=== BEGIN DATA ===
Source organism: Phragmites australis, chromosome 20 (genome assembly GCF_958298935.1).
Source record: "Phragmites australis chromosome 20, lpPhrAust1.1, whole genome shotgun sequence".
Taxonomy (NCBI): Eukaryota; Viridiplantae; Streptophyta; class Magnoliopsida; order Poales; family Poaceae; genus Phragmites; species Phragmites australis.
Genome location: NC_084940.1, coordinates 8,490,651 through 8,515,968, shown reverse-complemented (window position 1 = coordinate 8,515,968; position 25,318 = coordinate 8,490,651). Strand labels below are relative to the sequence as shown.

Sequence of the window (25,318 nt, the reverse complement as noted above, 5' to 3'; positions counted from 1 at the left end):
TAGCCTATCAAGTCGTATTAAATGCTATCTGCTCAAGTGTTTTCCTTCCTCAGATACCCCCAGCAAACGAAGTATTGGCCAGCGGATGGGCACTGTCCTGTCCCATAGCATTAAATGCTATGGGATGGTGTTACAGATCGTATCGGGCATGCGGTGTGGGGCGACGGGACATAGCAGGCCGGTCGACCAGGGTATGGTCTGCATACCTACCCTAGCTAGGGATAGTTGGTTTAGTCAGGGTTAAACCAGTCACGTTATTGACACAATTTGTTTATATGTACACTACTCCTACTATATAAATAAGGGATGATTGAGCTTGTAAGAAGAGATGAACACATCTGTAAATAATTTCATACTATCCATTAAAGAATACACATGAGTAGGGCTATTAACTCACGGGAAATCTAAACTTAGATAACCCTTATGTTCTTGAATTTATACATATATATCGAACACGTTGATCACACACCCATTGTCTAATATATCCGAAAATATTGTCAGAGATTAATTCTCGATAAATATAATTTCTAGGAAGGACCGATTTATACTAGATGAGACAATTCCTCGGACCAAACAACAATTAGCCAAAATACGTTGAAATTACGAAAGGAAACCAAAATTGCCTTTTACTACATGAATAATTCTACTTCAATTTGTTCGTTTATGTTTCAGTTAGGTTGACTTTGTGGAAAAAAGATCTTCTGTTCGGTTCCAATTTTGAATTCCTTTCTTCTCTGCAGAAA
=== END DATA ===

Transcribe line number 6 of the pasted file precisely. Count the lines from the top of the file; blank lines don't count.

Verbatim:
TAGCCTATCAAGTCGTATTAAATGCTATCTGCTCAAGTGTTTTCCTTCCTCAGATACCCCCAGCAAACGAAGTATTGGCCAGCGGATGGGCACTGTCCTGTCCCATAGCATTAAATGCTATGGGATGGTGTTACAGATCGTATCGGGCATGCGGTGTGGGGCGACGGGACATAGCAGGCCGGTCGACCAGGGTATGGTCTGCATACCTACCCTAGCTAGGGATAGTTGGTTTAGTCAGGGTTAAACCAGTCACGTTATTGACACAATTTGTTTATATGTACACTACTCCTACTATATAAATAAGGGATGATTGAGCTTGTAAGAAGAGATGAACACATCTGTAAATAATTTCATACTATCCATTAAAGAATACACATGAGTAGGGCTATTAACTCACGGGAAATCTAAACTTAGATAACCCTTATGTTCTTGAATTTATACATATATATCGAACACGTTGATCACACACCCATTGTCTAATATATCCGAAAATATTGTCAGAGATTAATTCTCGATAAATATAATTTCTAGGAAGGACCGATTTATACTAGATGAGACAATTCCTCGGACCAAACAACAATTAGCCAAAATACGTTGAAATTACGAAAGGAAACCAAAATTGCCTTTTACTACATGAATAATTCTACTTCAATTTGTTCGTTTATGTTTCAGTTAGGTTGACTTTGTGGAAAAAAGATCTTCTGTTCGGTTCCAATTTTGAATTCCTTTCTTCTCTGCAGAAA